To survive a motion to dismiss under Federal Rule of Civil Procedure 12(b)(6), "a complaint must contain sufficient factual matter, accepted as true, to 'state a claim to relief that is plausible on its face.'" Ashcroft v. Iqbal, 556 U.S. 662, 678 (2009) (quoting Bell Atl. Corp. v. Twombly, 550 U.S. 544, 570 (2007)). A claim will have "facial plausibility when the plaintiff pleads factual content that allows the court to draw the reasonable inference that the defendant is liable for the misconduct alleged." Id. This standard demands "more than a sheer possibility that a defendant has acted unlawfully." Id. "Plausibility . . . depends on a host of considerations: the full factual picture presented by the complaint, the particular cause of action and its elements, and the existence of alternative explanations so obvious that they render plaintiff's inferences unreasonable." L-7 Designs, Inc. v. Old Navy, LLC, 647 F.3d 419, 430 (2d Cir. 2011).
In considering a motion to dismiss, a court must accept as true all well-pleaded facts alleged in the complaint and must draw all reasonable inferences in the plaintiff's favor. Kassner, 496 F.3d at 237. A complaint need not make "detailed factual allegations," but it must contain more than mere "labels and conclusions" or "a formulaic recitation of the elements of a cause of action." Iqbal, 556 U.S. at 678 (internal quotation marks omitted). Although all allegations contained in the complaint are assumed to be true, this tenet is "inapplicable to legal conclusions." Id.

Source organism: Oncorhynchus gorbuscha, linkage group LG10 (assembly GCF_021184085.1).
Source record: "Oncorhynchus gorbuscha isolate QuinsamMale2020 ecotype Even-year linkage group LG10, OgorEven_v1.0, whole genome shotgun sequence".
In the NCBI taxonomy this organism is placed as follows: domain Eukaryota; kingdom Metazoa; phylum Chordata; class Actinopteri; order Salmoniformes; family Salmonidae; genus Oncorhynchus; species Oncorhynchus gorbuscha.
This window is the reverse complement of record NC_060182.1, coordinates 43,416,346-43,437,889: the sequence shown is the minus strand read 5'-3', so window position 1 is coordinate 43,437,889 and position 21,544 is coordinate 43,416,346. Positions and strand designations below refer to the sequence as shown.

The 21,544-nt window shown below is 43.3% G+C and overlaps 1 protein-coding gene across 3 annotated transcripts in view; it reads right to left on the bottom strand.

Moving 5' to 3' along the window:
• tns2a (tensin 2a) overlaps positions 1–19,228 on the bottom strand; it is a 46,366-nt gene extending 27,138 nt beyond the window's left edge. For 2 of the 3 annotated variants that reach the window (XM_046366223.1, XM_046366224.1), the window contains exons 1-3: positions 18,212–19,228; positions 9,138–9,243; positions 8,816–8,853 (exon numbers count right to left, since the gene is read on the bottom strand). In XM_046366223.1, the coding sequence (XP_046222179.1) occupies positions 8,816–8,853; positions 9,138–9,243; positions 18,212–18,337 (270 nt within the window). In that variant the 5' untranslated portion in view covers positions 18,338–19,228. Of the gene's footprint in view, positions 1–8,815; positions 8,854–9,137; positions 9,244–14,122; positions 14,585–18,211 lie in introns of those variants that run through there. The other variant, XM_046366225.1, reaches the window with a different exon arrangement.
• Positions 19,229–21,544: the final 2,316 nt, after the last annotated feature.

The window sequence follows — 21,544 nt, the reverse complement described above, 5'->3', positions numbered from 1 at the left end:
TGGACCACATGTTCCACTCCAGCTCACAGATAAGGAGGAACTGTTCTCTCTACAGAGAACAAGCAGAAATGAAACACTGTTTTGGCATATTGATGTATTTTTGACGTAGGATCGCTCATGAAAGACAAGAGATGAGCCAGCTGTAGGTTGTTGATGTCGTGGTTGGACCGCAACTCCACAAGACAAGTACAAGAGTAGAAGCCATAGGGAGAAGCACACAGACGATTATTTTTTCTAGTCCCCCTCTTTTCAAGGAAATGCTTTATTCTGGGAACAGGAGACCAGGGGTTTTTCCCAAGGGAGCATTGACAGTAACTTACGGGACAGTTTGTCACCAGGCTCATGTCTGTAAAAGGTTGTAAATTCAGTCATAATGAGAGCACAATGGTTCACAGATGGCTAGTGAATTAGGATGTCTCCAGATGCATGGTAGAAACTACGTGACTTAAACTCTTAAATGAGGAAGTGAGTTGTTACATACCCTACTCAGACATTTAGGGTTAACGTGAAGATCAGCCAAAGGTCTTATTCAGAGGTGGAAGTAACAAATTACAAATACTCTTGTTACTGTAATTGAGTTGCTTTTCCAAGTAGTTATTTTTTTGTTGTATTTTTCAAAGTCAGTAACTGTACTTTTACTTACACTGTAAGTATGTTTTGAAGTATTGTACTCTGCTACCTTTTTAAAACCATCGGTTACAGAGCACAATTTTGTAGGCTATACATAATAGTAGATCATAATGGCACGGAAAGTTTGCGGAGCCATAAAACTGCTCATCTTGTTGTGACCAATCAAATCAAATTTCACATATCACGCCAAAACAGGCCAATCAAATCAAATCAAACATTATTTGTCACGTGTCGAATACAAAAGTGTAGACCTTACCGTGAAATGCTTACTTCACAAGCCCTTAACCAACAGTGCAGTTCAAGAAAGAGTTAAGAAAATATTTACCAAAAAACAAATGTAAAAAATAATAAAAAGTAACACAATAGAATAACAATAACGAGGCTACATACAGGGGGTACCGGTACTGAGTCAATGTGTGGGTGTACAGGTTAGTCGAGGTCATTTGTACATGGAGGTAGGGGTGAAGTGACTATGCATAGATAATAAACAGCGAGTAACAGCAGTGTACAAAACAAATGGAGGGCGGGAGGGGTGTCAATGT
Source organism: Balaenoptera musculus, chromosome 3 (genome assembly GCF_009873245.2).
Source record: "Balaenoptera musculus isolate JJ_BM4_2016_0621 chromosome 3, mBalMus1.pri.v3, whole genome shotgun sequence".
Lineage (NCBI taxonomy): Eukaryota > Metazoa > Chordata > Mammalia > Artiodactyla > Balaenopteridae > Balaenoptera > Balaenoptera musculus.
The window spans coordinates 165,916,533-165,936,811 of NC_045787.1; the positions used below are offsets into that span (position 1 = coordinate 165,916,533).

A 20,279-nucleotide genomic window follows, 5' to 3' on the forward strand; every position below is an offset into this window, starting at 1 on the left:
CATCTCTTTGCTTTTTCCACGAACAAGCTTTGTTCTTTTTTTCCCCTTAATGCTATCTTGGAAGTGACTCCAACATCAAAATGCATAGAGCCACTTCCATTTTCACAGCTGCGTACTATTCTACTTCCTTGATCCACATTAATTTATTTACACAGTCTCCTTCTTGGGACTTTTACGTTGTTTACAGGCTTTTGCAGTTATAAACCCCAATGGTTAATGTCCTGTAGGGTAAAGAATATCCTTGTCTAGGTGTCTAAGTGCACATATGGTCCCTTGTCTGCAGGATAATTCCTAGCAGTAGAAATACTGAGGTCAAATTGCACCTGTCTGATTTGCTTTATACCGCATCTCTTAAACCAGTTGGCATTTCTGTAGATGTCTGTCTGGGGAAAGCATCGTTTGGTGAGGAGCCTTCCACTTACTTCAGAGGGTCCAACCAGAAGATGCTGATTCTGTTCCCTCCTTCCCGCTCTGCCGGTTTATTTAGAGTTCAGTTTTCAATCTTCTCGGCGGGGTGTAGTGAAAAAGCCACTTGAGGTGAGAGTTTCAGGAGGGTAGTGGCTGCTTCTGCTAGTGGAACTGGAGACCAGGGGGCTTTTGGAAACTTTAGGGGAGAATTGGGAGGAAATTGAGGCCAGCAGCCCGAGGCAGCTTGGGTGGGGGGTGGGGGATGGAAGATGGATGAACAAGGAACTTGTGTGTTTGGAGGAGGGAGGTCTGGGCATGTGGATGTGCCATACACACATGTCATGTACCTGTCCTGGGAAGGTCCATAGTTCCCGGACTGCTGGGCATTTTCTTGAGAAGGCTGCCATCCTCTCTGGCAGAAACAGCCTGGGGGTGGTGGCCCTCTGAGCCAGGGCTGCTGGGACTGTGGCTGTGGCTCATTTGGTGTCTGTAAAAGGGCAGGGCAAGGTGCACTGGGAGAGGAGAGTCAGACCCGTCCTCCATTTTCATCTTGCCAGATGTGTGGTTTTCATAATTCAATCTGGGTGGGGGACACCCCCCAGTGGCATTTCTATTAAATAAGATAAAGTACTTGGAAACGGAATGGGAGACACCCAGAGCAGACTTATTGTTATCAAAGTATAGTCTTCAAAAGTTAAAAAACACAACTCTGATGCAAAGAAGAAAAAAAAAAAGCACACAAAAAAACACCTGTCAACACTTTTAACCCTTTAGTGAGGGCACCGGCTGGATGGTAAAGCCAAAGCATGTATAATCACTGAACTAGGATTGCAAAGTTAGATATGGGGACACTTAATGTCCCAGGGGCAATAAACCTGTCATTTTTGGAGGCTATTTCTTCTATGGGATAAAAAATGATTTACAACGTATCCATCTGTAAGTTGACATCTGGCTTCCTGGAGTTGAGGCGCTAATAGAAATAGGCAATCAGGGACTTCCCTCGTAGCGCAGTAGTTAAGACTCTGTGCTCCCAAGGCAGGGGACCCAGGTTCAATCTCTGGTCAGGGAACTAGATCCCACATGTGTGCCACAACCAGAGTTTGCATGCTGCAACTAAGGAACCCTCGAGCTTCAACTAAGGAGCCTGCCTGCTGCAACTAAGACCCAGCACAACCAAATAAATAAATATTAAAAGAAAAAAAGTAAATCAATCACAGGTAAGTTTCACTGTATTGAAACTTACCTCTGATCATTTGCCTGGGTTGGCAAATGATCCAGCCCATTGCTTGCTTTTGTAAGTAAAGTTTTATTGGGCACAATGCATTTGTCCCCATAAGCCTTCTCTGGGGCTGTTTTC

Finally, a complaint is "deemed to include any written instrument attached to it as an exhibit or any statements or documents incorporated in it by reference." Chambers v. Time Warner, Inc., 282 F.3d 147, 152 (2d Cir. 2002) (internal quotation marks omitted).
B. Pro Se Litigants